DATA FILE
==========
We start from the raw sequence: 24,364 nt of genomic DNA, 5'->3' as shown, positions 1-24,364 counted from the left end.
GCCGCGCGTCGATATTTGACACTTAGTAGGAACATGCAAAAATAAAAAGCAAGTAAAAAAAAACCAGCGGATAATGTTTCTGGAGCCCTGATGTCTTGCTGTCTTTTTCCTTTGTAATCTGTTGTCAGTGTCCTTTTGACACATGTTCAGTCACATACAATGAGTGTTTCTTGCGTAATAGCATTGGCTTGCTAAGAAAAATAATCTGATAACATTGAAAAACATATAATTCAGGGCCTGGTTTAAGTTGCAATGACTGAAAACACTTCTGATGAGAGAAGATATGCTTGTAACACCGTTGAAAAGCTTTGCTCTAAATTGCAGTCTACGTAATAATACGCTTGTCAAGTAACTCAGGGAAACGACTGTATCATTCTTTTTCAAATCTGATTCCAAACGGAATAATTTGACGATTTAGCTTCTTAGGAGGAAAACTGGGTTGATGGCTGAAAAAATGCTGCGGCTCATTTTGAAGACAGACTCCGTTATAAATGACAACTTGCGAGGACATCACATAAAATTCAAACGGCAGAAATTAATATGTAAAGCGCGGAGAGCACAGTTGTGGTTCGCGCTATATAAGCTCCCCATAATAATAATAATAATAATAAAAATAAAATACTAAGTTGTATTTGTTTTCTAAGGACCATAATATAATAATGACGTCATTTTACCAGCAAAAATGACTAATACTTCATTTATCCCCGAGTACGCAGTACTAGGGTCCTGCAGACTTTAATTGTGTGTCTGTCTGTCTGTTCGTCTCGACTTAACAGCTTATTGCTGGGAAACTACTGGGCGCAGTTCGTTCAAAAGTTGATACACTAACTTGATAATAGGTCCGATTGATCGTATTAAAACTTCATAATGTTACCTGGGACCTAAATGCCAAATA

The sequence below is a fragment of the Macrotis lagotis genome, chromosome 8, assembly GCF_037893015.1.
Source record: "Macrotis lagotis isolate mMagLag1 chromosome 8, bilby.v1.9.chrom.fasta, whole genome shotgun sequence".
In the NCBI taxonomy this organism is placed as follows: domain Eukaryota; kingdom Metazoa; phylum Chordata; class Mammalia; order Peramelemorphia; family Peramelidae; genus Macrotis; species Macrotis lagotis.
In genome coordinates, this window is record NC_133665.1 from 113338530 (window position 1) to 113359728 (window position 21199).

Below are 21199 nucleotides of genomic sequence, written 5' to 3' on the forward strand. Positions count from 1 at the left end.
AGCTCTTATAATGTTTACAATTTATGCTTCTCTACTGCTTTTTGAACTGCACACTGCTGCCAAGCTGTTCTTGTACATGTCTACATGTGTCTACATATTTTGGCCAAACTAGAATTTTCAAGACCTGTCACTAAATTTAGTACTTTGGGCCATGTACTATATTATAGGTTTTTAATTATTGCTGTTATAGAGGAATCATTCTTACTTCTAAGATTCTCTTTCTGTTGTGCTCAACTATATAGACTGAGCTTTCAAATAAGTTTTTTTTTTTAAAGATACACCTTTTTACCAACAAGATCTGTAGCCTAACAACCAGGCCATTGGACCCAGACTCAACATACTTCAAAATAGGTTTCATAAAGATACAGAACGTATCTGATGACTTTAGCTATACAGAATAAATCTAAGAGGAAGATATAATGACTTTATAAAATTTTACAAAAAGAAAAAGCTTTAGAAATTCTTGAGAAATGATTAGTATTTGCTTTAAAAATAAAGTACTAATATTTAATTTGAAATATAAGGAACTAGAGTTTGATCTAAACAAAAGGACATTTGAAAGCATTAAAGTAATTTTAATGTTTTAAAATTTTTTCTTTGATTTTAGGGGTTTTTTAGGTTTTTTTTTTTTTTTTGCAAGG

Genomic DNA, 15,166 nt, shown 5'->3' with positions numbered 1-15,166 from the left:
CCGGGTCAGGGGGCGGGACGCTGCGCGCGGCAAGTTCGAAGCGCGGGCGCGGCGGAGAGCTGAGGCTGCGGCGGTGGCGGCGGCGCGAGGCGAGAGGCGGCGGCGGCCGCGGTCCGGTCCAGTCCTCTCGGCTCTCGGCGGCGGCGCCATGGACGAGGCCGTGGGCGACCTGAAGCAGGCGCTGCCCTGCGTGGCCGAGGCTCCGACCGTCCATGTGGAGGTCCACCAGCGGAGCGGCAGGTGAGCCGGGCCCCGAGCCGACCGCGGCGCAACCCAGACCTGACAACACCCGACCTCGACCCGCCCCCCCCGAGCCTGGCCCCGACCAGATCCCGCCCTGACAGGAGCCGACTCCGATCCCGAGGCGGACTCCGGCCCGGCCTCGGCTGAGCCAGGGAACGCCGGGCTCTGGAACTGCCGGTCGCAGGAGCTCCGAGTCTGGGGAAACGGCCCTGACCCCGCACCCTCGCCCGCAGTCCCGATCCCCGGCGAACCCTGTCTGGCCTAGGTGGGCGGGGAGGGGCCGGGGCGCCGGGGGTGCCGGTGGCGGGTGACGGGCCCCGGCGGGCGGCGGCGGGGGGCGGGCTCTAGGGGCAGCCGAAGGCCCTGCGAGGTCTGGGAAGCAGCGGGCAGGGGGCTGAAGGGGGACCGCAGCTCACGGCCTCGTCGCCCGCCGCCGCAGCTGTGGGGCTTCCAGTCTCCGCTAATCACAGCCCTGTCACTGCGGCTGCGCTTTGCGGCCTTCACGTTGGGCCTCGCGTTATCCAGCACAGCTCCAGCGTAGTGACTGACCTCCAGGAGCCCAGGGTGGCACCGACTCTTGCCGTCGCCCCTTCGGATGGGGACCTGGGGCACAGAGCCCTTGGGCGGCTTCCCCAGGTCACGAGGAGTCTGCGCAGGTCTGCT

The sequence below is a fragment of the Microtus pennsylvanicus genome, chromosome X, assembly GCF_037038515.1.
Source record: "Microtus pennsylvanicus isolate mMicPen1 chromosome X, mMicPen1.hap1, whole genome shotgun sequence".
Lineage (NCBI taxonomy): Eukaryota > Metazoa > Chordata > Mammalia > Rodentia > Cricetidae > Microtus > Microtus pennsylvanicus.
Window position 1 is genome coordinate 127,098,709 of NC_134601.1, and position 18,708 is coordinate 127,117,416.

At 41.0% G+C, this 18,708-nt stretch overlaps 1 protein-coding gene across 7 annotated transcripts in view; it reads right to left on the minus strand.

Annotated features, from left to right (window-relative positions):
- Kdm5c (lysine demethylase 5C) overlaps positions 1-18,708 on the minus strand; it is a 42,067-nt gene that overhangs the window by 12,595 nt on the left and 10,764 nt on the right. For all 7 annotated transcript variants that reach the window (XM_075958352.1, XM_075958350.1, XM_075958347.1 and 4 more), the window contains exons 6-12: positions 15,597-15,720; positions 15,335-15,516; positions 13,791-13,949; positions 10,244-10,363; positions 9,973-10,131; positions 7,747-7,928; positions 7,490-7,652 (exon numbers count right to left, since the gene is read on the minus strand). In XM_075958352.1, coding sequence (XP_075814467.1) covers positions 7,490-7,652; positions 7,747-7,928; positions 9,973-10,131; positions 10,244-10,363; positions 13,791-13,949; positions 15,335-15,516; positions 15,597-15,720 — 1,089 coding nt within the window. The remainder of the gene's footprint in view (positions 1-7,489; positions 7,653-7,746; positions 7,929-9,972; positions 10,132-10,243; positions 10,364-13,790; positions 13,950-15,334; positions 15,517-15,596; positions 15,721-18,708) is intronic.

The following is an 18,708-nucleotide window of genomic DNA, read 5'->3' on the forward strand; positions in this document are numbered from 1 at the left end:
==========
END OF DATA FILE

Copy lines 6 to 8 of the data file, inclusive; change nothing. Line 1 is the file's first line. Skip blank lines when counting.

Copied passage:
In genome coordinates, this window is record NC_133665.1 from 113338530 (window position 1) to 113359728 (window position 21199).

Below are 21199 nucleotides of genomic sequence, written 5' to 3' on the forward strand. Positions count from 1 at the left end.
AGCTCTTATAATGTTTACAATTTATGCTTCTCTACTGCTTTTTGAACTGCACACTGCTGCCAAGCTGTTCTTGTACATGTCTACATGTGTCTACATATTTTGGCCAAACTAGAATTTTCAAGACCTGTCACTAAATTTAGTACTTTGGGCCATGTACTATATTATAGGTTTTTAATTATTGCTGTTATAGAGGAATCATTCTTACTTCTAAGATTCTCTTTCTGTTGTGCTCAACTATATAGACTGAGCTTTCAAATAAGTTTTTTTTTTTAAAGATACACCTTTTTACCAACAAGATCTGTAGCCTAACAACCAGGCCATTGGACCCAGACTCAACATACTTCAAAATAGGTTTCATAAAGATACAGAACGTATCTGATGACTTTAGCTATACAGAATAAATCTAAGAGGAAGATATAATGACTTTATAAAATTTTACAAAAAGAAAAAGCTTTAGAAATTCTTGAGAAATGATTAGTATTTGCTTTAAAAATAAAGTACTAATATTTAATTTGAAATATAAGGAACTAGAGTTTGATCTAAACAAAAGGACATTTGAAAGCATTAAAGTAATTTTAATGTTTTAAAATTTTTTCTTTGATTTTAGGGGTTTTTTAGGTTTTTTTTTTTTTTTTGCAAGG